Project number: 1997-101
Project Status:
Budget expenditure: $468,370.00
Principal Investigator: Stewart Frusher
Organisation: University of Tasmania (UTAS)
Project start/end date: 22 Jun 1997 - 29 Apr 2003


Traditionally, catch per unit of effort (CPUE) is used to monitor the health of the fishery and indicate the success or otherwise of management practices. Under current input controls CPUE is based on fishers maximising their total catch. In contrast, under output controls where catch is predetermined fishers will alter their catching scenarios to maximise the return (dollars per kilogram) from their catch. In southern rock lobster fisheries there is significant potential to alter fishing patterns to maximise economic return, especially through seasonal shifts in effort. As this change occurs, the value of using CPUE data to continue monitoring the fishery will be eroded. As such, both fisheries independant means of monitoring the fishery and new monitoring methods will become increasing important.
Both exploitation rates and biomass estimates are important stock assessment parameters and biological reference points in sustainable management of fisheries resources.
This project will evaluate fishery independant means of deriving these estimates and by determining the precision of derived estimates, demonstrate their suitability as biological reference points.
In a report to the Department of Industry, Technology and Commerce titled "Oceans of Wealth?", the Review Committee on Marine Industries, Science and Technology stated in their conclusion, 'The knowledge gained from scientific research into fish stocks and the impacts of the environmental and harvesting factors is a necessary but not sufficient element in the conservation of productive fish stocks. A vital element in both scientific assessments is the availability of reliable information about exploitation levels'. This project is aimed at addressing this need for southern rock lobster.


1. To assess the precision of exploitation rates and biomass estimates derived from broad scale sampling using fisheries independant and fishery dependant sampling.
2. To evaluate both the precision and cost effectiveness of biomass estimation from fisheries dependant and fisheries independent derived exploitation rates and recommend future monitoring methodology for the rock lobster fishery.

Final report

ISBN: 1-86295-079-2
Author: Stewart Frusher
Final Report • 2003-03-25 • 2.06 MB


Exploitation rate is an important fishery assessment parameter linking catch to legal-sized biomass, the portion of the stock available for harvest.  Relative change in legal-sized biomass is a crucial performance indicator for the fishery as it measures the success of management outcomes.  Under the recently introduced Individual Transferable Quota Management System (ITQMS) in the Tasmanian rock lobster fishery, rebuilding of legal-sized biomass is a key management objective.  The assessment model that produces biomass estimates for this fishery is primarily dependent on commercial catch and effort data.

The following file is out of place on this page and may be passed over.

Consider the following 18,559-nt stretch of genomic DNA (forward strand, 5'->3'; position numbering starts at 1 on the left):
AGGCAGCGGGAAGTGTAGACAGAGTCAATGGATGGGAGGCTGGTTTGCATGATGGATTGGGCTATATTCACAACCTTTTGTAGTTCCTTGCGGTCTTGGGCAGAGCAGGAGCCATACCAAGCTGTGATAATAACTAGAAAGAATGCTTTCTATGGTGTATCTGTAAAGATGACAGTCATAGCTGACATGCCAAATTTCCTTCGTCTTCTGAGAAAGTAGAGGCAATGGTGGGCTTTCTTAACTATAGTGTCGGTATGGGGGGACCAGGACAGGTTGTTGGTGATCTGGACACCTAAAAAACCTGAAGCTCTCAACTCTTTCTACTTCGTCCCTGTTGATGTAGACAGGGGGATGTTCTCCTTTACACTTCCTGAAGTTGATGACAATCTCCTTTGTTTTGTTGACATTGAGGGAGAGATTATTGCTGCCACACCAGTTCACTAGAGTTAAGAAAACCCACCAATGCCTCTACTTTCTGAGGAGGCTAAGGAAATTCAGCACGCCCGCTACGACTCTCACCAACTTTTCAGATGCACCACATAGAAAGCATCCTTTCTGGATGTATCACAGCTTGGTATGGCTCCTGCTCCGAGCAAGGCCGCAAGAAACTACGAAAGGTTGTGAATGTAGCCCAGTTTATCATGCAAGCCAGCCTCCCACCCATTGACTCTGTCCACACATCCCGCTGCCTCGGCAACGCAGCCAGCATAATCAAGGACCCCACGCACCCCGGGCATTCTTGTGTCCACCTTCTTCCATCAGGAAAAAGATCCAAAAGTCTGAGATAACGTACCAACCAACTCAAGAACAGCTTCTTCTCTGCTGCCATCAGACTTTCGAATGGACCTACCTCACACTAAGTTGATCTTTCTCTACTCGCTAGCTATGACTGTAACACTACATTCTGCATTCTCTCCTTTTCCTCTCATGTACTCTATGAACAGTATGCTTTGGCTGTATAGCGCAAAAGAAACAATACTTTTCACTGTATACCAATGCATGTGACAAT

The use of commercial catch and effort data for stock assessment relies on its de facto relationship with stock abundance.  However, the relationship between catch and effort data and abundance is not always constant or linear.  Improvements in fishing gear and technology can result in greater catch for a given amount of effort, unrelated to changes in the biomass.  Management changes and fishers’ behaviour can also affect the relationship between catch rates and biomass.  Under the new ITQMS introduced in 1998, catch is fixed and improved profits can be made by improving the return per unit of fish caught rather than by increasing the amount of catch through increased effort.  Thus fishing during periods when catch rates are low but price is high can change the catch effort relationship independent of biomass change.

Fishery independent surveys, using established sampling protocols and standardised fishing gear are a way in which catch rates can be standardised irrespective of gear efficiencies or fisher’s behaviour.  If these surveys can also produce accurate estimates of exploitation rate then accurate estimates of biomass can be achieved, provided the exploitation rate estimates are representative of the fishing grounds.  Fishery independent estimates of exploitation rate are thus a valuable way of validating model biomass estimates especially with the introduction of an ITQMS where the relationship between catch rates and legal-sized biomass was likely to change pre- and post-quota.

This project aimed to trial change-in-ratio (CIR) and index-removal (IR) techniques to obtain estimates of exploitation rate and biomass from broad scale regions in the fishery.

Keywords: southern rock lobster, change-in-ratio, index-removal, exploitation rates, tagging.

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